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ASCO Takes a Swat at MIPS

Tony Hagen @oncobiz
Published: Thursday, Nov 19, 2015

Julie M. Vose, MD

Julie M. Vose, MD

The Merit-Based Incentive Payment System (MIPS) and the Advanced Alternative Payment Models (APM) announced earlier this year should not constrain physicians from self-driven innovation or deprive them of evaluation by generally accepted tools of performance measurement, ASCO told the CMS in a formal letter this month.

The response to the CMS plan for improving both the cost and quality of oncology care in the United States follows the enactment last spring of the Medical Access and CHIP Reauthorization Act (MACRA), which was designed to reform the fee-for-service system of healthcare reimbursement. MIPS and APMs formulated under the CMS plan introduce a system of performance incentives based on financial rewards and penalties.

Starting in July of this year, physicians received a 0.5% Medicare payment increase. Next year through 2019, Medicare physician payments increase 0.5% yearly under the plan. Other payments and bonuses can be varied according to physician performance.

ASCO’s response comes roughly seven months after the enactment of MACRA and it stresses that ASCO would like CMS to work collaboratively with the 35,000-member association of hematologists and oncologists in developing and implementing these value-driven programs.

“MACRA is an important opportunity for CMS and ASCO to work together to create a fair and sustainable reimbursement system for clinical oncology that serves the best interests of Medicare beneficiaries and the Medicare program,” said ASCO President Julie M. Vose, MD, in the response letter.

“As CMS works to transform the Medicare physician reimbursement system, we provided—and will continue to provide—the agency with robust feedback based on what we’ve learned over many years from ASCO’s payment reform efforts,” Vose said.

Other cancer associations also have weighed in on the MACRA changes, among them the Community Oncology Alliance, which is promoting its own version of APM that it would like to see made available to physicians, and which it prefers to what CMS has offered. The group has found support in US Representative Cathy McMorris Rodgers for HR1934, the Oncology Medical Home Pilot Bill, which COA Vice President Jeffrey Vacirca describes as a “true pilot program in terms of measuring patient care as well as cost of that care.”

In a press release, ASCO described its response as a collection of 11 overarching principles and detailed guidance for CMS as it moves forward with MIPS and APMs.

Among that guidance, ASCO references its longstanding position that CMS allow physicians to experiment with different models of care delivery as long as those meet the objectives of value that CMS is striving for. ASCO calls for “multiple APMs focused on clinical oncology to permit oncologists to select a model that is patient-centered and that meets the challenges facing their patients, practice, and community.”

Physicians under MACRA have a choice of participating in a MIPS program for incentivized value care or joining an APM that, while representing a restructure of their business model, may reduce the amount of risk exposure they would face under MIPS.

In its response, ASCO expresses a concern that physicians who enter the MIPS program will be given sufficient means to transition out of the MIPS program and into an APM should they choose to do so.

ASCO also expresses concern that the type of health reporting information required of doctors be meaningful and that physicians be allowed to rely on qualified data registries such as ASCO’s own Qualified Oncology Practice Initiative (QOPI), a “big data” initiative launched by ASCO to provide sweeping access to clinical trials data and therapy outcomes. In tandem with that, ASCO has called upon CMS to help cap the practice of “information blocking,” which comes in such forms as individual entities fully restricting access to health information or assessing fees for its use.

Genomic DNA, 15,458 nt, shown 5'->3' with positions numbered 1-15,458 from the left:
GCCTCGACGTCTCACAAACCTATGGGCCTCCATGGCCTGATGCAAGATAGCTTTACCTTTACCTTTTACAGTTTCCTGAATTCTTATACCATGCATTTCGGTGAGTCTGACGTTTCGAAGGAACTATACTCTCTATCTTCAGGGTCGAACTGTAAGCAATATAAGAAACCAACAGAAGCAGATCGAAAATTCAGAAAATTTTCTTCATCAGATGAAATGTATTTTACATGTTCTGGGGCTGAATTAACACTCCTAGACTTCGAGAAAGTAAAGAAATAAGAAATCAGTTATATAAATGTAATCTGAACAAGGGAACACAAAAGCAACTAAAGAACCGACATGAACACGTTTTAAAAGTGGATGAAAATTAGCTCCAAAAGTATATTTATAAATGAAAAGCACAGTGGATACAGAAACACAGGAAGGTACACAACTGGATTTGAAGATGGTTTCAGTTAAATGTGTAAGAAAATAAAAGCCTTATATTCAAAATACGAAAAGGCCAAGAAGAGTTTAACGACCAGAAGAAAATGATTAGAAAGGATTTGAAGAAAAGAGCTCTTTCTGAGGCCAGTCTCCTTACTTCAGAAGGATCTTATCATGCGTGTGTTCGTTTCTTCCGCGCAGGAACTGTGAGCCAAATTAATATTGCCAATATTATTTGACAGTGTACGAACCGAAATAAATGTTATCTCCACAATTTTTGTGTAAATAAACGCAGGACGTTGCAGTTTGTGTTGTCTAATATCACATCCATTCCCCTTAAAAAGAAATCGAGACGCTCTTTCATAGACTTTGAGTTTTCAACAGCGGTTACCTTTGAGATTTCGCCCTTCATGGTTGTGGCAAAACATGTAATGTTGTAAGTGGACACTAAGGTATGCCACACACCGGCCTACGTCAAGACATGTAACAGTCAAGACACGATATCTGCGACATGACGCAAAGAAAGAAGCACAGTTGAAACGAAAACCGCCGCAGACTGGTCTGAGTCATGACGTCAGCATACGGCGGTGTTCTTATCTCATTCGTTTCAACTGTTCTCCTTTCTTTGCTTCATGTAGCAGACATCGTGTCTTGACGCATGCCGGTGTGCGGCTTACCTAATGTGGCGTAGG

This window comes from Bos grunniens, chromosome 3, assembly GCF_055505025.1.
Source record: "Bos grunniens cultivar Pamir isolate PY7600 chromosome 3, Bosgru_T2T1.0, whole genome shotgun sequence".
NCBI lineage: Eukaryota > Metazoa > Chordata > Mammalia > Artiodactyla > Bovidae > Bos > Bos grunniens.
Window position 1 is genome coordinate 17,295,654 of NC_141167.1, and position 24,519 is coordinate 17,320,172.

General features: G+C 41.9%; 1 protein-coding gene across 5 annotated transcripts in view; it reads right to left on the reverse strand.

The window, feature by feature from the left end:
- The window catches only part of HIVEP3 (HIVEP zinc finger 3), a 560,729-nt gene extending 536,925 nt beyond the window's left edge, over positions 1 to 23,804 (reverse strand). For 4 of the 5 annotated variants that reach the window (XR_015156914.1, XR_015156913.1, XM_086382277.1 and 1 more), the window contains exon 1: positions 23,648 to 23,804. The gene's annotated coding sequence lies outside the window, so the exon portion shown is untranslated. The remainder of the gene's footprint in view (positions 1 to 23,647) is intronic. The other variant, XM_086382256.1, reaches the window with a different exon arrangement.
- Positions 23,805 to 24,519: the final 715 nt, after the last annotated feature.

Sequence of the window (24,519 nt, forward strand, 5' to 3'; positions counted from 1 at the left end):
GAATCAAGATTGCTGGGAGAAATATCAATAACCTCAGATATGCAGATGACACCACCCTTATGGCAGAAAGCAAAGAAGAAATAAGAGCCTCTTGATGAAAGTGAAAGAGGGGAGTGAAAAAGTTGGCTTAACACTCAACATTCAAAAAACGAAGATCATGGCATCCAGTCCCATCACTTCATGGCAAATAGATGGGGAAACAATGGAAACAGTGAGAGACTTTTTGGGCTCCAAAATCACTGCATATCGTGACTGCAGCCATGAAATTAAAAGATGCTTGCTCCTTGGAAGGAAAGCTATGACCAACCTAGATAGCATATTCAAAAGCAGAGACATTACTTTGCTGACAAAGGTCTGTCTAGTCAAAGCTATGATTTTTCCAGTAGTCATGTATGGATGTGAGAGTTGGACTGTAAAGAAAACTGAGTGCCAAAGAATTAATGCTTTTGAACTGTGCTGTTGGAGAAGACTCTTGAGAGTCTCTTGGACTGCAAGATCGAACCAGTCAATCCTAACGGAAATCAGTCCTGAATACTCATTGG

ASCO has previously looked warily at MIPS performance incentives, which can amount to financial penalties in the form of reduced compensation that could potentially make it harder for a practice to meet performance standards. In its response letter, ASCO calls for “a risk adjustment methodology that is specific to cancer treatment to ensure that financial incentives do not exacerbate disparities in patient access to high-quality, high-value cancer care.”

Oncologists also should be “held accountable under resource use measurements primarily for expenditures that are under their care,” ASCO said.

Other points are as follows:
  • Resource consumption should not be a basis for penalty when oncologists are delivering high-quality care.
  • Oncologists should be allowed to select “concordance with nationally recognized evidence-based, value-based clinical pathways in lieu of tracking resource use due to drug utilization under Medicare Part B and Part D.”
  • Existing audit tools be permitted for use under MIPS and APMs to facilitate meaningful improvements in cancer care.
  • Avoid hindering access to clinical trials through the implementation of MIPS and APMs.
  • Avoid the creation of administrative burdens and unfunded mandates that interfere with delivery of high-quality cancer care.
“Treating cancer is complex, nuanced and must evolve quickly to respond to advances in research and treatment, as well as the coordinated care and management that patients require,” said Philip J. Stella, MD, chair of the ASCO Government Relations Committee. “To ensure that MACRA is implemented in a sustainable manner, we urge CMS to work with ASCO and the oncology community to ensure that agency policies reflect the current realities of providing high-quality care to patients with cancer.



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